Unit Affiliation: Geochemistry, Lamont-Doherty Earth Observatory (LDEO)
This proposal will provide robust information about past, present and future glacier and climate change in the Kingdom of Bhutan, in the southeastern monsoonal Himalayas, and contribute to a more robust scientific platform for decision makers and mitigation strategists. Knowing the rate of glacier retreat in response to climate change is fundamental for any prediction of future behavior and in turn to design adaption and mitigation strategies for societies. However, this rate remains poorly constrained. Bhutan's welfare is linked to glacier dynamics because hydropower generation and agricultural irrigation are fueled by glacier melt. Melting glaciers and the steep relief have made glacial lake outburst floods a prime hazard for the societies of Bhutan and its Himalayan neighbors, and the hazard potential critically depends on current and future glacier melt.
This is an integrated research and education project, combining geomorphology, geochronology, paleo-thermometry, glaciology, and glacier modeling to reconstruct glacier and climate change over the last millennia, and to predict Himalayan glacier change over the next century. This is a multi-disciplinary team of experts with broad experience in Himalayan glacier and climate problems, including a female junior faculty at a primarily undergraduate institution and a special-needs MS student.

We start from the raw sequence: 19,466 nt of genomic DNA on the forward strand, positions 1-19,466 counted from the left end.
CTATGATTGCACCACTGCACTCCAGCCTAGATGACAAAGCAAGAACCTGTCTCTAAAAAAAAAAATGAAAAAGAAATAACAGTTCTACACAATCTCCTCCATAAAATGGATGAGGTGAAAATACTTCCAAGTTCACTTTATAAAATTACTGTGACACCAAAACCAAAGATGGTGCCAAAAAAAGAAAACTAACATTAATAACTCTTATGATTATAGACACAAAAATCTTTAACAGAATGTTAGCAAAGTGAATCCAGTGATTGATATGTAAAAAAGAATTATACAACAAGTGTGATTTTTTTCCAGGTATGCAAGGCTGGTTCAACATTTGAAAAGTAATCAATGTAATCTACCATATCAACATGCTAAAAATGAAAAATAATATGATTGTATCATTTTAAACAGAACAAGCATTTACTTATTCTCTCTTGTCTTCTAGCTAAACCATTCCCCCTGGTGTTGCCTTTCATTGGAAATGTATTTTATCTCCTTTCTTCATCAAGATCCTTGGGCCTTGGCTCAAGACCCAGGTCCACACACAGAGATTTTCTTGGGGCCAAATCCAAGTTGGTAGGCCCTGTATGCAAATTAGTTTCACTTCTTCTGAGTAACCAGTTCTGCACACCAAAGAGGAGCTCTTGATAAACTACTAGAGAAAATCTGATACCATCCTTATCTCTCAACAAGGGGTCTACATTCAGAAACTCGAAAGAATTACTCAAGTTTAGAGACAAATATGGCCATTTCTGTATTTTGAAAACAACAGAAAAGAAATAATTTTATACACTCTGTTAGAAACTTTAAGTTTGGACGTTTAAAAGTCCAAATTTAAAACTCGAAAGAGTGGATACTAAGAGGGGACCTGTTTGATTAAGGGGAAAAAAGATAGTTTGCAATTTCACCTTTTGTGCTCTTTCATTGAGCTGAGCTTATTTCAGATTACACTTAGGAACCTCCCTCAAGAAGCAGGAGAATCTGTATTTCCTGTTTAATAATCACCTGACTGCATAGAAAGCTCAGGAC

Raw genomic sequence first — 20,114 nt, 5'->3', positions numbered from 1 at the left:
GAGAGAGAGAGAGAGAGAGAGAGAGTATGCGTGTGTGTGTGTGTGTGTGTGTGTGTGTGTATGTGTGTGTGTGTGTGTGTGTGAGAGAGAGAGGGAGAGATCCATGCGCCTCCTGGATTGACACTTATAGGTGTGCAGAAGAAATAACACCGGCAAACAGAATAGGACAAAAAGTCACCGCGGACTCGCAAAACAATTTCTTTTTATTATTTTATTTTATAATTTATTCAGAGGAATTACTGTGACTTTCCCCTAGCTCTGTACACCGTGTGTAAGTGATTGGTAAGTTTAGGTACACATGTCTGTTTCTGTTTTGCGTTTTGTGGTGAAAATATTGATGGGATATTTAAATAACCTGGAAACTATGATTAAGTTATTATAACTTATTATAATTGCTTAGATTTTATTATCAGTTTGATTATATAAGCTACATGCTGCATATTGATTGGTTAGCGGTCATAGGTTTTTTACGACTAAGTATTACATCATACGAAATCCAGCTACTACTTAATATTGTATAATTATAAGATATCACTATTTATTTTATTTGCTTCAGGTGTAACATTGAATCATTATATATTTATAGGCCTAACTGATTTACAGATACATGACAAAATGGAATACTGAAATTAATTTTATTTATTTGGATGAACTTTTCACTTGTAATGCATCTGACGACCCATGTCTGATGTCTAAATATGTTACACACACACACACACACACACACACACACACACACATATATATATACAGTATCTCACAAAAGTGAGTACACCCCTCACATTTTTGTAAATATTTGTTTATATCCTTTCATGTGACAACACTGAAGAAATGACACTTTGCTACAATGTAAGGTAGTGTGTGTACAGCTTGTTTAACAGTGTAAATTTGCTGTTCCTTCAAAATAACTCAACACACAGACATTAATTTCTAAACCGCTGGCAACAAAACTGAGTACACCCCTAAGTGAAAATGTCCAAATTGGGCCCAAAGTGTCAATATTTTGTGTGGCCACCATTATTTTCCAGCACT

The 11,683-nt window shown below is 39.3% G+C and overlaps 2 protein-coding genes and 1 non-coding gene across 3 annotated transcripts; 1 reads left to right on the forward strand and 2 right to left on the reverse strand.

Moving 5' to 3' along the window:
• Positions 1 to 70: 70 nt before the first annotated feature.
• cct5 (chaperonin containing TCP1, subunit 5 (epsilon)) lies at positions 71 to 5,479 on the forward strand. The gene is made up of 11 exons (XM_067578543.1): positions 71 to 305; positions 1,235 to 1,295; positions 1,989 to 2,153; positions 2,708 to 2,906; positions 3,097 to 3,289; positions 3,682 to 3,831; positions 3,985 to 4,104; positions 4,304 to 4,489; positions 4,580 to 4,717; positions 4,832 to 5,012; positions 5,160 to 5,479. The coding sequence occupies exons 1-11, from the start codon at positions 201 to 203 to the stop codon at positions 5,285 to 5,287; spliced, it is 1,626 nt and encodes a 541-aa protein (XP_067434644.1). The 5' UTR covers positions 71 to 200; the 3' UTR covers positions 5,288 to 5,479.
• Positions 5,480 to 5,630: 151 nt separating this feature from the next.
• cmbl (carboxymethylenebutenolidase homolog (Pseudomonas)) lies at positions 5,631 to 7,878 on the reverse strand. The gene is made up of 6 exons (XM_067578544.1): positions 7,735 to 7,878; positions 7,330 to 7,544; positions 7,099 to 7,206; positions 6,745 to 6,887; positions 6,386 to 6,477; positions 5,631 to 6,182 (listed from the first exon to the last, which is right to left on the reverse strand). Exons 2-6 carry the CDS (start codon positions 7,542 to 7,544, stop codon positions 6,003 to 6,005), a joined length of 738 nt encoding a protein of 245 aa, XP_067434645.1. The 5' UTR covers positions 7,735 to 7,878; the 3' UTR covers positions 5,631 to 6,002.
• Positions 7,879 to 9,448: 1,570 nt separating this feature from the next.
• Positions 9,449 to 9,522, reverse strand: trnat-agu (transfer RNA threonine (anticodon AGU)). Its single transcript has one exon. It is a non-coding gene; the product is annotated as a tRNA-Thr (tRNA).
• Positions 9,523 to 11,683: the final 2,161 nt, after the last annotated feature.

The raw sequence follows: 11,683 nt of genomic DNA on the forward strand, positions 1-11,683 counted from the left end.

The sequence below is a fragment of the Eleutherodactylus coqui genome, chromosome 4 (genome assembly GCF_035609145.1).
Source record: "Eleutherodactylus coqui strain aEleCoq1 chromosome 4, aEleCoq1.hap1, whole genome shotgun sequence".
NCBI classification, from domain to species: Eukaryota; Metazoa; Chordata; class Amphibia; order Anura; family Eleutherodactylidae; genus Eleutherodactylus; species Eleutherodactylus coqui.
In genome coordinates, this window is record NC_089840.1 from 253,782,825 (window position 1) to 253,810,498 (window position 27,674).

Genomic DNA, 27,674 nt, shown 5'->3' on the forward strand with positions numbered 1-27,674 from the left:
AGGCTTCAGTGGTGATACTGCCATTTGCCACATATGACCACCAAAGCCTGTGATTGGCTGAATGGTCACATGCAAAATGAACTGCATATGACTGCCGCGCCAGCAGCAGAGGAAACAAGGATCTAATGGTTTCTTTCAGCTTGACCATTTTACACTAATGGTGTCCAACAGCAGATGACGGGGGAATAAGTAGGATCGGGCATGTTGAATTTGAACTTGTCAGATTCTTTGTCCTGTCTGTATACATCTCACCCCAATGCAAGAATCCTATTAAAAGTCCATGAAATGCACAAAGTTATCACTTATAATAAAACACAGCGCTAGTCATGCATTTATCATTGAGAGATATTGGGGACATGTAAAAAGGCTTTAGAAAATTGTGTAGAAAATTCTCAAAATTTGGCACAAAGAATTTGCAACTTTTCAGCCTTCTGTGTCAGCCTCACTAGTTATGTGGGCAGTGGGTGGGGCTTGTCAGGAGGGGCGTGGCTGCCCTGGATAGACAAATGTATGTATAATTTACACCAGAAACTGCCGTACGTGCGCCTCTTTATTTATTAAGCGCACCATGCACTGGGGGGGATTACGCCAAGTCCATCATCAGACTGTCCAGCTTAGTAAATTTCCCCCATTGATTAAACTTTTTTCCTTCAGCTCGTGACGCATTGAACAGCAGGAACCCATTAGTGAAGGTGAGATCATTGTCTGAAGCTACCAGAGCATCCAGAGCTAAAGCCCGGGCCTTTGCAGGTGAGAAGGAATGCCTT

This is a US-Bhutan bilateral research and educational proposal, with the Department of Hydromet Services/Ministry of Economic Affairs (DHMS) as the official Bhutanese collaborator, and with the Ugyen Wangchuck Institute for Conservation and Environment (UWICE) as the educational partner. Bhutanese students will train in geomorphic mapping (remote and field based) and tree-ring techniques. Lamont-Doherty Earth Observatory will host UWICE students and DHMS and Columbia University's Earth Institute will host UWICE scientists.